Chart of the Non-Farm Payroll Report:
Big picture the economy is still struggling. Temporary hiring averaged more than +40,000 a month from Q4 2009 through Q2 2010 so we're still tracking below average and need to a significant increase before expecting any serious improvements. The U.S. needs +150,000 new jobs a month just to keep pace with population growth. With almost 15 million people out of work it's going to take years and years before we reach anything resembling "normal" employment. Speaking of the unemployed, the unemployment rate actually ticked higher to 9.6% as nearly 500,000 people renewed their search for a jobs, which technically means they have rejoined the workforce even though they're still searching for work.
The pre-market release of the jobs data set the tone for trading on Friday and investors pretty much ignored the weaker than expected ISM services data released late Friday morning. The Institute for Supply Management reported their service-sector index fell from 54.3 in July to 51.5 in August. This was the lowest reading since January 2010. While readings above 50.0 indicate growth it's moving the wrong direction. Manufacturing only accounts for 11% of the U.S. economy while services are closer to 80%. A drop in services is not a positive sign for future growth. Inside the report the new orders component fell -4 to 52.5 and the employment component actually turned negative with a drop to 48.2.
Chart of the ISM Services index:
Technically the market was already set up for an oversold bounce. Stocks had been consolidating near support after the worst August since 2001. They were oversold and some unexpected good news sparked some short covering that began to feed on itself due to the low volumes. Sadly this has all the characteristics of a bear-market rally. It was short, very sharp, and didn't see much volume. On a more positive note the major indices crashed through a few resistance levels last week. Plus, the S&P 500 appears to be building an inverse head-and-shoulders pattern (a bullish H&S). If the S&P 500 can close over resistance near 1130 the pattern would forecast a move toward the 1240 area over the next two or three months.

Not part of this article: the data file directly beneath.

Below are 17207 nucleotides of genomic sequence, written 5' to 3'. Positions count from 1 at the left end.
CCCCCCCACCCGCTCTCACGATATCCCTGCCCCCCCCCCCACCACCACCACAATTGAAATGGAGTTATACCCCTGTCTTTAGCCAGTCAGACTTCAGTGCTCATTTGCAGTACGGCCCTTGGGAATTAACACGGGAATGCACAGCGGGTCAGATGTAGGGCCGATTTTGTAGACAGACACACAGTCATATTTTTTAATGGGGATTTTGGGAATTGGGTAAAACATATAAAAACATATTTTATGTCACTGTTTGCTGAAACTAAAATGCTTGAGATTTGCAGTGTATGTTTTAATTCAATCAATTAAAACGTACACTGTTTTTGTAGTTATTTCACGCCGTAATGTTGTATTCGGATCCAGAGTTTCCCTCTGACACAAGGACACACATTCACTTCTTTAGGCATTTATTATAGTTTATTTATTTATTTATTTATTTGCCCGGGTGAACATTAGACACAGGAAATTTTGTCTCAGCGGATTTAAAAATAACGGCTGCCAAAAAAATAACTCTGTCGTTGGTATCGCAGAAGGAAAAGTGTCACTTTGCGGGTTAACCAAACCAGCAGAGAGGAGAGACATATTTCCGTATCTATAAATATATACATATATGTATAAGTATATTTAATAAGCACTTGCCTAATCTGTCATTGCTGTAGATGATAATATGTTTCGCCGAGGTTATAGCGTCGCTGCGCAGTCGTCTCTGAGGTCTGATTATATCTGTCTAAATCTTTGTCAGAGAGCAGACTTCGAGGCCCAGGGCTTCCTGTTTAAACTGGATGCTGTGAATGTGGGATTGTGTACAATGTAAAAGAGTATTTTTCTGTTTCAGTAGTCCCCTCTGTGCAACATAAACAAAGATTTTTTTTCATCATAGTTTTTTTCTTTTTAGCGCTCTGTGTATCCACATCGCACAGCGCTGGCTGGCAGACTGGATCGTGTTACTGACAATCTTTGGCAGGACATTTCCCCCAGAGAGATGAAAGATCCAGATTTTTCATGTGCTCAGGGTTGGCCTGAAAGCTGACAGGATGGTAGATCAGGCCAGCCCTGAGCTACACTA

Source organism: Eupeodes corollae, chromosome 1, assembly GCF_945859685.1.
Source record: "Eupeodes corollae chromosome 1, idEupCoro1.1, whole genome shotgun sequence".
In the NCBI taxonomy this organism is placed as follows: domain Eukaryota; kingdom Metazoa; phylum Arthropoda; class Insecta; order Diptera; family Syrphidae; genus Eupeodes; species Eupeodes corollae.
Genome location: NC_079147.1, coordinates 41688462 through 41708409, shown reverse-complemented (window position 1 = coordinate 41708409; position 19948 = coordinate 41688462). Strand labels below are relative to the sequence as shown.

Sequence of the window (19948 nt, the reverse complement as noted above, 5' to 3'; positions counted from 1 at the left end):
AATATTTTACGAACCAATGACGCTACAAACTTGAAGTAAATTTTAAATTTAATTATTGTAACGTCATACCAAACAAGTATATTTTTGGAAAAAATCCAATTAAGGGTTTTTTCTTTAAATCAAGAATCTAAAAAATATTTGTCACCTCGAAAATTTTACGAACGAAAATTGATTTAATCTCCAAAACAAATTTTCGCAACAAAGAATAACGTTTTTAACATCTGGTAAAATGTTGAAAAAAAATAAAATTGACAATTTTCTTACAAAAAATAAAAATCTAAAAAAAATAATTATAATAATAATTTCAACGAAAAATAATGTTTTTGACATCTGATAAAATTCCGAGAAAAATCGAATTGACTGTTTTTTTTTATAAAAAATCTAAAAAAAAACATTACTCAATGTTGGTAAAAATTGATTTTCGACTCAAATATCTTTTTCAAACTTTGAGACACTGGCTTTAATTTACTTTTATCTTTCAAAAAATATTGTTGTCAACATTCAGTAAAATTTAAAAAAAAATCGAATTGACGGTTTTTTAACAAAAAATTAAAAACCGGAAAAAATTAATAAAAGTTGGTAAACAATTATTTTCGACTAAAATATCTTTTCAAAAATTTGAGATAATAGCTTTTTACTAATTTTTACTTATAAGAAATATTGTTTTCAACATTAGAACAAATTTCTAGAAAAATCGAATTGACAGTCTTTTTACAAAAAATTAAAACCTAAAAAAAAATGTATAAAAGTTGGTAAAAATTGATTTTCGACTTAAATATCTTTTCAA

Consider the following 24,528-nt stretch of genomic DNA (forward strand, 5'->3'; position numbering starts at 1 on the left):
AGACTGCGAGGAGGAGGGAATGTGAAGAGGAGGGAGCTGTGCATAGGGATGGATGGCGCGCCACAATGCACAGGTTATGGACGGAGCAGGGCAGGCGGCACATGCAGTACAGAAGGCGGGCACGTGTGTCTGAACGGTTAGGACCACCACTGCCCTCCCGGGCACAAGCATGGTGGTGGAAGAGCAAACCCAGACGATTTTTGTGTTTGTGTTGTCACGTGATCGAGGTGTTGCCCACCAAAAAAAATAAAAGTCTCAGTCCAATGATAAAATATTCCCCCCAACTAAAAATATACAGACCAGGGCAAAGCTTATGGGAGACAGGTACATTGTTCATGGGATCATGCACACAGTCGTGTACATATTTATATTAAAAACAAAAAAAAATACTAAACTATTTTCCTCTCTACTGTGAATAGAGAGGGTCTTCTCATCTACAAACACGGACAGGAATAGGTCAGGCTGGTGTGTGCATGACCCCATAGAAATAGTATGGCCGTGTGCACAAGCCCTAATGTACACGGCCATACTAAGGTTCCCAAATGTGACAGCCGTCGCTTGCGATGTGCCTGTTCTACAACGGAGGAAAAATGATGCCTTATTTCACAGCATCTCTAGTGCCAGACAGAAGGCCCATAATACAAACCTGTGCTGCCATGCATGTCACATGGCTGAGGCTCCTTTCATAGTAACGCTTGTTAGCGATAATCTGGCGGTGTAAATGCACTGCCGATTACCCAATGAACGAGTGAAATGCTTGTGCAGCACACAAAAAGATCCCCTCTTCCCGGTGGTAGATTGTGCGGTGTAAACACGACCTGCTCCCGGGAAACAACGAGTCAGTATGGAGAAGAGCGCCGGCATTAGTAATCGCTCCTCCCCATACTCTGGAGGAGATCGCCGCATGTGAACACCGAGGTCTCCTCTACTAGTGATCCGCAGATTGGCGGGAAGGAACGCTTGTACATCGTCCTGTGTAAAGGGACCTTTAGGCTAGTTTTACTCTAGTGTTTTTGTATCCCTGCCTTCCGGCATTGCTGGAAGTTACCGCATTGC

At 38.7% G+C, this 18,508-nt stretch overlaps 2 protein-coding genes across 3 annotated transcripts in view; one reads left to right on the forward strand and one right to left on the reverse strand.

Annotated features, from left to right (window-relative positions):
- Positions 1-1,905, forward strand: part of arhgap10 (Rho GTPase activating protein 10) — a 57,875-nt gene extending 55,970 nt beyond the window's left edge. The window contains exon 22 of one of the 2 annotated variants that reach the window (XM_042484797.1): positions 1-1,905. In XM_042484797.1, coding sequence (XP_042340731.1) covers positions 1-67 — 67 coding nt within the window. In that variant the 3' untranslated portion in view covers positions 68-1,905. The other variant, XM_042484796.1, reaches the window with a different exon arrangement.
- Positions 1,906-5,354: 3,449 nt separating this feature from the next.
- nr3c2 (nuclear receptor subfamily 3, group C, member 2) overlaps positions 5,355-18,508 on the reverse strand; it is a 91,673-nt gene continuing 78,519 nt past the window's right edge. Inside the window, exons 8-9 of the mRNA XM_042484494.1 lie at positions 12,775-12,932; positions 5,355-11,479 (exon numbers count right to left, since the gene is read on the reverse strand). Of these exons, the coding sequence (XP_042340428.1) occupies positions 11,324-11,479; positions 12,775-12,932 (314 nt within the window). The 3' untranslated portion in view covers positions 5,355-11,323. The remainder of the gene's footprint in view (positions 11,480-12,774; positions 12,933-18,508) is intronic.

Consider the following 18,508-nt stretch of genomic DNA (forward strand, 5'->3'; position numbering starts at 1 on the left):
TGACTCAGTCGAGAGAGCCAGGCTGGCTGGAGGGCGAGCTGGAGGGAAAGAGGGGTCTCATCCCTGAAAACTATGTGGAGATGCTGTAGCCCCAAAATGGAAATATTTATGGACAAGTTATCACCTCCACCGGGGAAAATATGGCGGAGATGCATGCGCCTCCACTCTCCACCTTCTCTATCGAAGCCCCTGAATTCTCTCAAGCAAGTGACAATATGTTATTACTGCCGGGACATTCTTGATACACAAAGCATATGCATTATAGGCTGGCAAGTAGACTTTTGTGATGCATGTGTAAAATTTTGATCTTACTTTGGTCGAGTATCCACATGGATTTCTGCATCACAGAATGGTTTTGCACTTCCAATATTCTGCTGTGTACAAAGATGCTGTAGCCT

Daily chart of the S&P 500 index:
On a short-term basis the S&P 500 should now find support at 1080, the 50-dma, and the 1060 area (in addition to 1040). The close over 1100 on Friday is bullish and certainly looks like another breakout over resistance but the index is facing the simple 100-dma directly overhead. If the rally continues we can look for resistance at the 200-dma (near 1115) and the August highs near 1130. The market is moving so fast we've gone from oversold to overbought. From a technical perspective I would look for a dip back toward 1080 (now support) before we see further upside.
Daily chart (#2) of the S&P 500 index: